In your intro, you should briefly describe the structure of your essay (particularly if your essay is more than 2000 words). This will tell the reader exactly what to expect from reading your essay. The clearer you can make it, the better.

As an example,

This essay is split into four main sections. It begins with a brief overview of free trade agreements. Then, it critically evaluates the suggestion that free trade agreements help the world’s poorest by equalising global wealth. The third section then critically evaluates the opposing side of the argument. Finally, conclusions are offered regarding the ethical status of free trade and its impact on the world’s poorest.

As mentioned, you should write the introduction last as you’ll have a better appreciation of the structure of your essay by that point. Unsure of how to structure an essay? Check out our guides on how to structure an essay and how to write an essay plan.

4. How to highlight the key argument(s)

Want to achieve top grades in your essays? Make sure the introduction clearly explains what you’re going to be arguing in your essay. This shows you can think independently and organise your thoughts into an argument.

As an example,

Whilst it is recognised that free trade has clawed millions of people out of extreme poverty, this essay argues that free trade can also be exploitative, and that in some respects, it sustains rather than challenges global wealth inequality.

Then, when writing your essay conclusion, you’ll be able to revisit this statement and re-affirm your key argument(s).

5. How to leave the reader wanting more

You may wish to end your conclusion by outlining the key argument (as above). However, sometimes it can be effective to add another sentence or two to ‘hook’ the reader’s interest.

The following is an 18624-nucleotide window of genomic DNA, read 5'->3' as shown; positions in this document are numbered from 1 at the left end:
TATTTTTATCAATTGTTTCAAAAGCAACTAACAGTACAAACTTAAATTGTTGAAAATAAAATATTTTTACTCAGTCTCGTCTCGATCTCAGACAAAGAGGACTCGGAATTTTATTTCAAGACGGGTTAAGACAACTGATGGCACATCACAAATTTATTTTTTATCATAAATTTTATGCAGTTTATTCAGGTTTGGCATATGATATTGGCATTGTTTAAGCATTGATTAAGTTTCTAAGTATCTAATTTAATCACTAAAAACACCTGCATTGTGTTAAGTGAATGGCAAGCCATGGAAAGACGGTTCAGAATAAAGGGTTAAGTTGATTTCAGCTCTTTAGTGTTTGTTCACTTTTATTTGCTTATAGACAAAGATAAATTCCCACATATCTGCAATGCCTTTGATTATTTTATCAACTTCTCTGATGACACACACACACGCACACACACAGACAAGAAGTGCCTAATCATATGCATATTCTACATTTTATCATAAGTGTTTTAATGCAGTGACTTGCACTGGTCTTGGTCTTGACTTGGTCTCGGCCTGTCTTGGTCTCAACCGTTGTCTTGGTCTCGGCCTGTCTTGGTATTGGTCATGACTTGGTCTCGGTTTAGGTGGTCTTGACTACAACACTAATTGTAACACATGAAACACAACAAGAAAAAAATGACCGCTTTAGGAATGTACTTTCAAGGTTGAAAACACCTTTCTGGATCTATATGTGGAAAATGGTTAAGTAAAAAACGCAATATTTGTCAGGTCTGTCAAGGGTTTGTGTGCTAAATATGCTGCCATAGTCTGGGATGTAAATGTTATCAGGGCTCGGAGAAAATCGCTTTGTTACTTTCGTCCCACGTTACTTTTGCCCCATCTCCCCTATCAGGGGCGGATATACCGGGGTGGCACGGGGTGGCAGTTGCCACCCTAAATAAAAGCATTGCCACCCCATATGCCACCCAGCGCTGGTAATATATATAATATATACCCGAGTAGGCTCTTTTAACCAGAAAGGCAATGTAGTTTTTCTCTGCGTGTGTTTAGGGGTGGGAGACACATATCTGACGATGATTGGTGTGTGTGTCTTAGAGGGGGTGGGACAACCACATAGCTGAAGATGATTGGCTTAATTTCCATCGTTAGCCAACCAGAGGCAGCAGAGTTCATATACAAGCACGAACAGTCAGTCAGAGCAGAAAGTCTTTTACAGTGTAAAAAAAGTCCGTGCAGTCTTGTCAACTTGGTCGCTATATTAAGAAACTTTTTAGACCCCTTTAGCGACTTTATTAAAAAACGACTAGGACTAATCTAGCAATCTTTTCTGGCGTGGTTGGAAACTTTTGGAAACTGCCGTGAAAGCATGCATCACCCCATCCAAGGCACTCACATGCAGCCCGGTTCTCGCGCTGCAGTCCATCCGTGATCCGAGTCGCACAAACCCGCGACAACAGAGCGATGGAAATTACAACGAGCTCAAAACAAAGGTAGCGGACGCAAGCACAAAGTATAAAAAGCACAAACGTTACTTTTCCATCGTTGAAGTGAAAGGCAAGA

For example, you might hint at something important that’s going to be covered in your essay. The aim is to intrigue the reader and make them want to read on and learn more.

As an example,

Above all, it is recognised that free trade agreements impact industries in different ways, thus generalisations cannot be made. Instead, it is important to consider which workers stand to gain and which ones stand to lose from free trade agreements. Only then can the impact of free trade upon the world’s poorest be truly understood.

As mentioned, you should try to come across as an ‘expert’ in your essay introduction. In this last sentence, try to convince the reader they’re going to learn something new and interesting from your essay.

How long should the introduction be?

When it comes to writing the introduction, word count is important. Make it too long and it’ll be difficult to follow, but make it too short and you’ll struggle to convince the reader that you’re an expert on the topic.

So, what is the ideal length? Well, generally speaking, the introduction should be between 5 and 10% of the total word count. So, if your essay is 2000 words, aim for between 100 and 200 words. That’s about half a page.

As mentioned, a strong introduction is crucial because it helps to guide the reader. If you don’t guide the reader, they’re bound to get lost, and you don’t need telling how that could affect your grade.

So, help your tutor out by writing a clear and compelling introduction!